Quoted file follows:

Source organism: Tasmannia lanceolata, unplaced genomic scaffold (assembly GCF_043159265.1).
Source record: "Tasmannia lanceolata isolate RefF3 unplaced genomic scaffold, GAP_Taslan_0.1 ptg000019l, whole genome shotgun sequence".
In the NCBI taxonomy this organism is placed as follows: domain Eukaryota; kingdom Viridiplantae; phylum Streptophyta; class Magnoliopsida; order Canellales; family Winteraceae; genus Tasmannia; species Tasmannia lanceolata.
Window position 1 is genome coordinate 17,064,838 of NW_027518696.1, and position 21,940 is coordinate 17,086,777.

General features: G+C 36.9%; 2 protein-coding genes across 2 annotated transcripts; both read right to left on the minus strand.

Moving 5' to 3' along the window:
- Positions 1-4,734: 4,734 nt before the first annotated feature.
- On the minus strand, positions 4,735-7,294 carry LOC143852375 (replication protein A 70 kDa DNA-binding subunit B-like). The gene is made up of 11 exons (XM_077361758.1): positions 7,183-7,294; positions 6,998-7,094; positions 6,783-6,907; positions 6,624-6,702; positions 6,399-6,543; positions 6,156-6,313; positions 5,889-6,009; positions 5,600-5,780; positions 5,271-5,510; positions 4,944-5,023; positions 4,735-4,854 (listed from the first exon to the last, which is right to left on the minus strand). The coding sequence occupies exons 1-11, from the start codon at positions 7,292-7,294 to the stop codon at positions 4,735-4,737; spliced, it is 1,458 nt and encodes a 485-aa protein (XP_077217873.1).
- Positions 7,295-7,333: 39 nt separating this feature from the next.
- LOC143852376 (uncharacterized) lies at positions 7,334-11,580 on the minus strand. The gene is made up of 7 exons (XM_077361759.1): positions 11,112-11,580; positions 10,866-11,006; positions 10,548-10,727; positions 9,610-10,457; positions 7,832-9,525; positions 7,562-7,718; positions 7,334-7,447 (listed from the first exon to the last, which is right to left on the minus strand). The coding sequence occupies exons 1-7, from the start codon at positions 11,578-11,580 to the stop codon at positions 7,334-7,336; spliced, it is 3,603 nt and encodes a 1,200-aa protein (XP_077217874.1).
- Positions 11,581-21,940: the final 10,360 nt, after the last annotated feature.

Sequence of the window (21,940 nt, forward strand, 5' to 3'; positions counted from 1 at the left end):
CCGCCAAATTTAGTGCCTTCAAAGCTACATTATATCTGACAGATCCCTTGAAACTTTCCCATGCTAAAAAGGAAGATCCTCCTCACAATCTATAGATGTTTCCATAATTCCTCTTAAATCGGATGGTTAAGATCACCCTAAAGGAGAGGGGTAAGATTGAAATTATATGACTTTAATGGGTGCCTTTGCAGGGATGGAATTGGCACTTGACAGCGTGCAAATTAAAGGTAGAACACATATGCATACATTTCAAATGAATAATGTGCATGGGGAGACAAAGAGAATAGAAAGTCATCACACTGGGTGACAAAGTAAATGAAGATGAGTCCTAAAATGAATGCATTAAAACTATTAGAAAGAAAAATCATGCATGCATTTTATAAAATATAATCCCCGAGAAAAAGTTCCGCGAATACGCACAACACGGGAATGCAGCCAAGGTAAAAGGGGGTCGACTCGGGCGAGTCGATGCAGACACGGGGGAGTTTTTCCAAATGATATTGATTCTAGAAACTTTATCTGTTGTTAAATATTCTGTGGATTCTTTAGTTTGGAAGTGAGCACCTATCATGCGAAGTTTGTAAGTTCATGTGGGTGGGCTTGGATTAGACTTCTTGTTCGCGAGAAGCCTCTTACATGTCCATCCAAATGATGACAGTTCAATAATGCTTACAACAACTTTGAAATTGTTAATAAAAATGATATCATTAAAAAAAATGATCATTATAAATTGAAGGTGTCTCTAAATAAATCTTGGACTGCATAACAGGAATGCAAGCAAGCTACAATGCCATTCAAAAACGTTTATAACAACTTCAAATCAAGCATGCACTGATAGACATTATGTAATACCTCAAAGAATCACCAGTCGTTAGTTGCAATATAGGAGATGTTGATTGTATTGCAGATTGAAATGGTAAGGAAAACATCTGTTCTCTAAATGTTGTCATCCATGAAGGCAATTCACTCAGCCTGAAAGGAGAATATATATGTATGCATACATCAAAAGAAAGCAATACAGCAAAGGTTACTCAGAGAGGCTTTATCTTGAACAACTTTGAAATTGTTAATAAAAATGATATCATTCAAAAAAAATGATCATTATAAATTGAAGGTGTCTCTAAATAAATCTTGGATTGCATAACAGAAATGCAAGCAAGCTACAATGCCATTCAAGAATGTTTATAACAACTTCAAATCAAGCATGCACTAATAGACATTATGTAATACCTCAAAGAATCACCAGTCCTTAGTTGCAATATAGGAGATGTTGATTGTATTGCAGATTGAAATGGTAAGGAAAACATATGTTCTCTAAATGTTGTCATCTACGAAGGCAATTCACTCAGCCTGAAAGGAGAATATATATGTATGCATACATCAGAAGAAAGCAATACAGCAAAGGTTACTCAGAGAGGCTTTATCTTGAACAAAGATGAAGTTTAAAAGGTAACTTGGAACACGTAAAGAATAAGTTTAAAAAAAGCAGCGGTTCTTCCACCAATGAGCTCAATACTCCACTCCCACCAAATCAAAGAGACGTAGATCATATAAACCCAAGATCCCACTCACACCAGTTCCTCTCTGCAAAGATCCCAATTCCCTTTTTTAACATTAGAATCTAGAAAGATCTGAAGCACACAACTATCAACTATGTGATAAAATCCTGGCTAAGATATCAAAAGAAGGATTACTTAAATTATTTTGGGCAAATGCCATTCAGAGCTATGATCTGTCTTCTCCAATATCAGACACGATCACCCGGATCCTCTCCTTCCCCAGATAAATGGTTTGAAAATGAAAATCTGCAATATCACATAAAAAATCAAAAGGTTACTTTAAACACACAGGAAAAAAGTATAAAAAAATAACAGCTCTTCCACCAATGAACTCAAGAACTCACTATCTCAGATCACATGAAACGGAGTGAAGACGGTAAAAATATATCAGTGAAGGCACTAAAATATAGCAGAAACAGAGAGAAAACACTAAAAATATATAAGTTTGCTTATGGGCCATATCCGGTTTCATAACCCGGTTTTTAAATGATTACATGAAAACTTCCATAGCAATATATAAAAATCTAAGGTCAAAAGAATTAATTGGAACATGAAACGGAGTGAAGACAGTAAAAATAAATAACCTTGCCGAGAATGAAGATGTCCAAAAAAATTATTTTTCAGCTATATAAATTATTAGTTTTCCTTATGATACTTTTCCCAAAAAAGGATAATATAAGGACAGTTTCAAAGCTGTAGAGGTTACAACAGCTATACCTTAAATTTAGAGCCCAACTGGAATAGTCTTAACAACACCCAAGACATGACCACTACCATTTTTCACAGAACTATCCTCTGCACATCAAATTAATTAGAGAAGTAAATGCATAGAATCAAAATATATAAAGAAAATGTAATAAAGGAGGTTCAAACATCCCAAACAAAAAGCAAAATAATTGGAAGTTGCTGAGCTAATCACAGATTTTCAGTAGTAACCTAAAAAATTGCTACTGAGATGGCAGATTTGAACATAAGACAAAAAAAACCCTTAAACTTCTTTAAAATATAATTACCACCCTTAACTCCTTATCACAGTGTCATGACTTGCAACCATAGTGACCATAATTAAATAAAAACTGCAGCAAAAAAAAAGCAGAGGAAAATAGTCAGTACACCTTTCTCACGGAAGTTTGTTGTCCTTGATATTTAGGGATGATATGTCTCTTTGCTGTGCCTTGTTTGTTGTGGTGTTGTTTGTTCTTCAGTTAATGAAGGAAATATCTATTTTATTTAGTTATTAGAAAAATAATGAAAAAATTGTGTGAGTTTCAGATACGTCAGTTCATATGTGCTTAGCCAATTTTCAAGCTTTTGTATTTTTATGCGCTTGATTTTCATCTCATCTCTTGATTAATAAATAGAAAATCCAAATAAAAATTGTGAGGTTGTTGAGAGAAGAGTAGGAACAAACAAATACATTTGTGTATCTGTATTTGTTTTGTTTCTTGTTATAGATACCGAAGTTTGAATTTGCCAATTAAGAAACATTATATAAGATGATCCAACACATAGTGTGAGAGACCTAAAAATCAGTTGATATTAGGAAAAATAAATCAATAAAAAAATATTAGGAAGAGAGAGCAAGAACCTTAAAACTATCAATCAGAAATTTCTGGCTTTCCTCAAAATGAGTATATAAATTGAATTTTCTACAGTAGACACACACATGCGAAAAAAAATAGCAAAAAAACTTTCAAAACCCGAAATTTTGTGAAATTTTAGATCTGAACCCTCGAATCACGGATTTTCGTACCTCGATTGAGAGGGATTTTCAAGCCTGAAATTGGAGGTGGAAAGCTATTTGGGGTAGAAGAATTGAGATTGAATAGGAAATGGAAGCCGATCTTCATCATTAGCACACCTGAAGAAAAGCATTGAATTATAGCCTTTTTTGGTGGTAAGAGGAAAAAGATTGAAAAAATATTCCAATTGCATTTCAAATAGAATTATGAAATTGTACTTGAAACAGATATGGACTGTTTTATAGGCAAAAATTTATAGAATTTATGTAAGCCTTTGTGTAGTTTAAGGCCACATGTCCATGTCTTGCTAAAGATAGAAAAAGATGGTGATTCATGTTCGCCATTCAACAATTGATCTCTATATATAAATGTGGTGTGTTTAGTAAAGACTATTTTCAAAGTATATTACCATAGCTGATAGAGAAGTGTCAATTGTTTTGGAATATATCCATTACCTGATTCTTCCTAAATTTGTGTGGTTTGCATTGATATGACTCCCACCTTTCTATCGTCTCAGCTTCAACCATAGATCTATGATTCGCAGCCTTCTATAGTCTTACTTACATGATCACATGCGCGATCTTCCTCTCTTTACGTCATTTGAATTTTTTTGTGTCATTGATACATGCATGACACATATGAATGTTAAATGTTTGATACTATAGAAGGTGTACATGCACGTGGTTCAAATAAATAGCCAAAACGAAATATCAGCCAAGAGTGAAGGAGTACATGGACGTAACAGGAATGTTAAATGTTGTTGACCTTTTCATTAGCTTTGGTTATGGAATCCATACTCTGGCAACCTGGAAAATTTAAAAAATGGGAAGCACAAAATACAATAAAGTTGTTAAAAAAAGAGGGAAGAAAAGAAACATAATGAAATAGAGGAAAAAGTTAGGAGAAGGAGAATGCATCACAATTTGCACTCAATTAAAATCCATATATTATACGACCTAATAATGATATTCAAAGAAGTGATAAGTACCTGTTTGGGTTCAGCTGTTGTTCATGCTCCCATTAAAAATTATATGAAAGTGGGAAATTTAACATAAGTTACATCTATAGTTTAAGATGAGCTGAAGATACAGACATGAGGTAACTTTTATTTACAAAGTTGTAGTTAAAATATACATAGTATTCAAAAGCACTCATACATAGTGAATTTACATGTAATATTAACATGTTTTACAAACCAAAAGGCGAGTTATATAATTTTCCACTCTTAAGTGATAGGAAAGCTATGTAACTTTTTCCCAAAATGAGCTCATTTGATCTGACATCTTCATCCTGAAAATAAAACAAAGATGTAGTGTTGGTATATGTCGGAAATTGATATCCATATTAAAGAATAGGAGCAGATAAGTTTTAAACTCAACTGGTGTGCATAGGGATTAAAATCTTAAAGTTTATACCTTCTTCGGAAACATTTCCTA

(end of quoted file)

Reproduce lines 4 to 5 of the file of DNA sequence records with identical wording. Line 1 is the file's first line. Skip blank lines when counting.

Window position 1 is genome coordinate 17,064,838 of NW_027518696.1, and position 21,940 is coordinate 17,086,777.

General features: G+C 36.9%; 2 protein-coding genes across 2 annotated transcripts; both read right to left on the minus strand.